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October 10, 2006

Paprika, 2006

paprika.gifBased on the futuristic novel by seminal science fiction author Yasutaka Tsutsui, Paprika is a bold, provocative, mind-bending, and fiercely intelligent exposition into the nature of terrorism, the demystification of the subconscious, and the psychology of fetishism and objectification. A rash of thefts involving a developmental prototype dreamcatcher device, code named DC Mini, the brainchild of an affable, if overindulgent prodigy named Dr. Tokita that is currently under testing at a Tokyo psychiatric research headed by a reserved and methodical scientist named Dr. Atsuko Chiba, sets the stage for the film's delirious collision between reality and dreams, as Akiko enters the treacherous mindfield of the conjured alternate reality through her superhero, a literal "dream woman" alter ego named Paprika. Searching for the dream's architect (and therefore, the thief), only to realize that the dreams have cross-pollinated, assimilated, and transformed with the dreams of other victims and perpetrators - as well as those originating from the subconscious of other investigating psychiatric detectives, including a real-life police inspector named Konakawa who initially sought the institute's help in resolving his own anxiety over an unsolved homicide investigation - the team soon realizes that their quest is also a race against time as the rapidly fusing dreams spiral uncontrollably into a collective delusion that threatens to supplant the "real" reality with its fantastic and nightmarish incarnation. It is interesting to note that in manifesting the public's collective delusion through the phantasmagoric assembly of assorted netsuke figurines, oversized transformers, porcelain greeting cats, wind-up toys, and synchronized bobbing dolls images conjured by the victims, Satoshi Kon presents an implicit correlation between psychological terrorism and the distractive diversion of innocence. Inevitably, it is this ephemeral quest for a return to lost innocence through the delusive panacea of regressive insularity that reveals the film's especially incisive and relevant cautionary tale on the destructive repercussions of conformity, imposed ideals, and collective delusion.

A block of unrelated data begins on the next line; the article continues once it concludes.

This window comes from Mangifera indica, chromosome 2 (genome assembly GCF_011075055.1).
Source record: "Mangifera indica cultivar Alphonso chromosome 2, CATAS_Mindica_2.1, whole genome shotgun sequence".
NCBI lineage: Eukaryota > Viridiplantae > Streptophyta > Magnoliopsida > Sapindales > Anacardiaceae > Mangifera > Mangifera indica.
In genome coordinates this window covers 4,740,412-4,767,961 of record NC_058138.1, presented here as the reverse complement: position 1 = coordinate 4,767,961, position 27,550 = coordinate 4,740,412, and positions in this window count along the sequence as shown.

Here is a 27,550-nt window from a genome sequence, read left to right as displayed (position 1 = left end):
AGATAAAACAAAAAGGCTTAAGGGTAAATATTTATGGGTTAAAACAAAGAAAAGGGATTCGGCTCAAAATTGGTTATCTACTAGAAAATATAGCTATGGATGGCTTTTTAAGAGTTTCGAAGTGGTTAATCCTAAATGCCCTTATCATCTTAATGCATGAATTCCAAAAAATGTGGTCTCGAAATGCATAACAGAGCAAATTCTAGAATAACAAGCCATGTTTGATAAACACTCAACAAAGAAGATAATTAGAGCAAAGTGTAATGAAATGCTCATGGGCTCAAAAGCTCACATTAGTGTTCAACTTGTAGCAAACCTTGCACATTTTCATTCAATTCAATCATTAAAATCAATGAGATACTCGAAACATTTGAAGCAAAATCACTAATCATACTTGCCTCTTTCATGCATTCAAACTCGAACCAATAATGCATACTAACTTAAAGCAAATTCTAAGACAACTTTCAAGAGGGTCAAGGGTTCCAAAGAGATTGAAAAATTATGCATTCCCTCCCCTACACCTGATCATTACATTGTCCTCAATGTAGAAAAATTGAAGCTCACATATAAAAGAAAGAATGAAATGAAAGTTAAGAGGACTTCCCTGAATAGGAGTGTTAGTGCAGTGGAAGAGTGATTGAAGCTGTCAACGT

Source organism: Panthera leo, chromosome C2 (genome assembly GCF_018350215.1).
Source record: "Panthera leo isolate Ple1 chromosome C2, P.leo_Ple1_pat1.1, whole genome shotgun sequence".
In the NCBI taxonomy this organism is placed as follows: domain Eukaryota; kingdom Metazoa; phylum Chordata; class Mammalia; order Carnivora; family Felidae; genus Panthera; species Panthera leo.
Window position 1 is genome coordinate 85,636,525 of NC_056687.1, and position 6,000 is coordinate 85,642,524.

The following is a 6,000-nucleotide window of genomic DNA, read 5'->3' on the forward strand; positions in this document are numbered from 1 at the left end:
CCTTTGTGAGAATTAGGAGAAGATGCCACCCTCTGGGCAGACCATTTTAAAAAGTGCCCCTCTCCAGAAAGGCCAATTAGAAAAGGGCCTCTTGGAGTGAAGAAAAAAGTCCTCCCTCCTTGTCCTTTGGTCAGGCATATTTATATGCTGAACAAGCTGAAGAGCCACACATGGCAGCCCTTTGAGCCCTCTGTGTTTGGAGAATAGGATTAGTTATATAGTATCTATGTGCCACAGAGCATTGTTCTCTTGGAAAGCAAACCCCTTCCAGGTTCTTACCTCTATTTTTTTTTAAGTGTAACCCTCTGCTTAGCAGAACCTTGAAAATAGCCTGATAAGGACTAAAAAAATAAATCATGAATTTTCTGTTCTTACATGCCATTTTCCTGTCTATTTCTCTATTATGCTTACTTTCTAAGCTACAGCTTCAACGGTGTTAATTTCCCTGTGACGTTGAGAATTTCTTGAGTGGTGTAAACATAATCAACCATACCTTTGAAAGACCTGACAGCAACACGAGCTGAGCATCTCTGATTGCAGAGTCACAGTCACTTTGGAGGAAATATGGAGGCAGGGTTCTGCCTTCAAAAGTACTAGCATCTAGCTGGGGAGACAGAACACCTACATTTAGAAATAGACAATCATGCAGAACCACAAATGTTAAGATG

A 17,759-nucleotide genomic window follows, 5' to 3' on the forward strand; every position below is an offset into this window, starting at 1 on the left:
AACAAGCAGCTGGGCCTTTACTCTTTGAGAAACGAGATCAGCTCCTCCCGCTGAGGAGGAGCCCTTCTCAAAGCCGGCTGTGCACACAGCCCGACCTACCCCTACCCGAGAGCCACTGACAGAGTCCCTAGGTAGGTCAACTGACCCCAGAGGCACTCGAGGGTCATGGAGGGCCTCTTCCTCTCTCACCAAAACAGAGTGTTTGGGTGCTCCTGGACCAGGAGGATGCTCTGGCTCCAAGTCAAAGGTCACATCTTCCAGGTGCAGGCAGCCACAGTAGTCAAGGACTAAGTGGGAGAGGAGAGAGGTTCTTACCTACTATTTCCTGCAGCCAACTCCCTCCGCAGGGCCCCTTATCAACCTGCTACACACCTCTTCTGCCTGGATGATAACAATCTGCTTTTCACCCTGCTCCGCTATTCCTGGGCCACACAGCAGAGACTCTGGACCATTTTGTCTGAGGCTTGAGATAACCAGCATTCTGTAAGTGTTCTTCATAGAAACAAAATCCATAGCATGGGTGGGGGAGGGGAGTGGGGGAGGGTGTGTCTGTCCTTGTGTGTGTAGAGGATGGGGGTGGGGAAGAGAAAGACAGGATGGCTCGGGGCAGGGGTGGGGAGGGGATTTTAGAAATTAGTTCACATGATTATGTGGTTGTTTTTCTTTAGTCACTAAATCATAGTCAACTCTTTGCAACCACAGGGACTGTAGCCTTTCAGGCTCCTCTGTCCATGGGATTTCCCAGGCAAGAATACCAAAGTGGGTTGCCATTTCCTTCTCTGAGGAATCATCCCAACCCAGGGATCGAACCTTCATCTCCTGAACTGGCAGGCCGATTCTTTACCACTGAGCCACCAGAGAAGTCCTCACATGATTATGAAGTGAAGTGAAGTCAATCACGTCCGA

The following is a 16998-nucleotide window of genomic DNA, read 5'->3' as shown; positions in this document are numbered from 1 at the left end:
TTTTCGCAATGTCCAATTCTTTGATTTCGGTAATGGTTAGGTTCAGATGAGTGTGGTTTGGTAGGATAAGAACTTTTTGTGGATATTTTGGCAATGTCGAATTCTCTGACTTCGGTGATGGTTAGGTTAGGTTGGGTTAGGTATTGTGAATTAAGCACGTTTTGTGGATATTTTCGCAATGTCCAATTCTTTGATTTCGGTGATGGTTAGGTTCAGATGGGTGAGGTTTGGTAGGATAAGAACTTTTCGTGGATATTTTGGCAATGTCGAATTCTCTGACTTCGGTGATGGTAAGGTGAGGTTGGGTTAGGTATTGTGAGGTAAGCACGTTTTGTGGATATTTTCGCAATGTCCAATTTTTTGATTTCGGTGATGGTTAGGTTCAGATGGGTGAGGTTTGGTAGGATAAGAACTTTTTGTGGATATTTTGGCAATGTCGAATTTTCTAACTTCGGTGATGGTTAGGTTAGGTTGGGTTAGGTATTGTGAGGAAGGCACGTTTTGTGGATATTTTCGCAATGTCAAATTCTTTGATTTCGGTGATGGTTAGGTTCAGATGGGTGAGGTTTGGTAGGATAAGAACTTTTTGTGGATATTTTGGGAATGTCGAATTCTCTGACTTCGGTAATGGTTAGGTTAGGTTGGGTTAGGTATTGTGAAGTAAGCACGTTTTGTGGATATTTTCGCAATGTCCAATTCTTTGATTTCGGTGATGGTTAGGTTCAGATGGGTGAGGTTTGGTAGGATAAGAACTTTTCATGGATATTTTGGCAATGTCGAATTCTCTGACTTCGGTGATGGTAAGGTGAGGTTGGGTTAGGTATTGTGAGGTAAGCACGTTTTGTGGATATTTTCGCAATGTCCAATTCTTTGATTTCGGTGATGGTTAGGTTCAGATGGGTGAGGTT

Posted by acquarello on Oct 10, 2006 | | Filed under 2006, New York Film Festival

Comments

I found "paprica" enjoyable; a cartoon film without the "cartoon feeling". But the major conflict at the end feels as it is given a bit simple solution (paprica just uses her powers, without struggle).

Posted by: Terje on Oct 23, 2007 10:52 AM | Permalink

Hi Terje, I tend to agree with you to some extent. I thought the set up with the film homages, and the ideas behind it (especially with respect to mental terrorism) were really really quite ingenious that it made the ending almost anti-climactic. I can't say that I find fault with that though, given the strength of everything that preceded it.

Posted by: acquarello on Oct 23, 2007 8:06 PM | Permalink


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